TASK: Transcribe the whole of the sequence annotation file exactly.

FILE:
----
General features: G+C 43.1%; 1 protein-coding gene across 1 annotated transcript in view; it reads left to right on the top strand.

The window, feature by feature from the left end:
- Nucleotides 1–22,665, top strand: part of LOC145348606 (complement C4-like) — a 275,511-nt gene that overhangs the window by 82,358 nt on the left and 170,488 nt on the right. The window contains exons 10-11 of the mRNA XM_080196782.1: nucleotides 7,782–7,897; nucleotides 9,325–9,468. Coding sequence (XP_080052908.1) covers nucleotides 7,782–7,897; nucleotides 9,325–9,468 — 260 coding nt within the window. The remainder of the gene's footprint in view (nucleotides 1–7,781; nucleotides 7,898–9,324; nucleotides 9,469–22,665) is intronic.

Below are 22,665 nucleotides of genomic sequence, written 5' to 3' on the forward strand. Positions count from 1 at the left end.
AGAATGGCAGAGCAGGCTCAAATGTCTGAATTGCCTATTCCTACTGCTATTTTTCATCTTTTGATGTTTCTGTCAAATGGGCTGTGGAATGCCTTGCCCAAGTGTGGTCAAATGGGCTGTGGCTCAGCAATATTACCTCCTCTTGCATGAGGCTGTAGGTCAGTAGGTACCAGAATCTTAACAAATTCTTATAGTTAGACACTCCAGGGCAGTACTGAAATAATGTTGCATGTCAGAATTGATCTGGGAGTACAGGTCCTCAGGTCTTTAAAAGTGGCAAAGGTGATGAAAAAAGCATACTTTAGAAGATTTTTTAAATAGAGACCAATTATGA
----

General features: G+C 43.1%; 1 protein-coding gene across 1 annotated transcript in view; it reads left to right on the top strand.

The window, feature by feature from the left end:
- Nucleotides 1–22,665, top strand: part of LOC145348606 (complement C4-like) — a 275,511-nt gene that overhangs the window by 82,358 nt on the left and 170,488 nt on the right. The window contains exons 10-11 of the mRNA XM_080196782.1: nucleotides 7,782–7,897; nucleotides 9,325–9,468. Coding sequence (XP_080052908.1) covers nucleotides 7,782–7,897; nucleotides 9,325–9,468 — 260 coding nt within the window. The remainder of the gene's footprint in view (nucleotides 1–7,781; nucleotides 7,898–9,324; nucleotides 9,469–22,665) is intronic.

Below are 22,665 nucleotides of genomic sequence, written 5' to 3' on the forward strand. Positions count from 1 at the left end.
AGAATGGCAGAGCAGGCTCAAATGTCTGAATTGCCTATTCCTACTGCTATTTTTCATCTTTTGATGTTTCTGTCAAATGGGCTGTGGAATGCCTTGCCCAAGTGTGGTCAAATGGGCTGTGGCTCAGCAATATTACCTCCTCTTGCATGAGGCTGTAGGTCAGTAGGTACCAGAATCTTAACAAATTCTTATAGTTAGACACTCCAGGGCAGTACTGAAATAATGTTGCATGTCAGAATTGATCTGGGAGTACAGGTCCTCAGGTCTTTAAAAGTGGCAAAGGTGATGAAAAAAGCATACTTTAGAAGATTTTTTAAATAGAGACCAATTATGA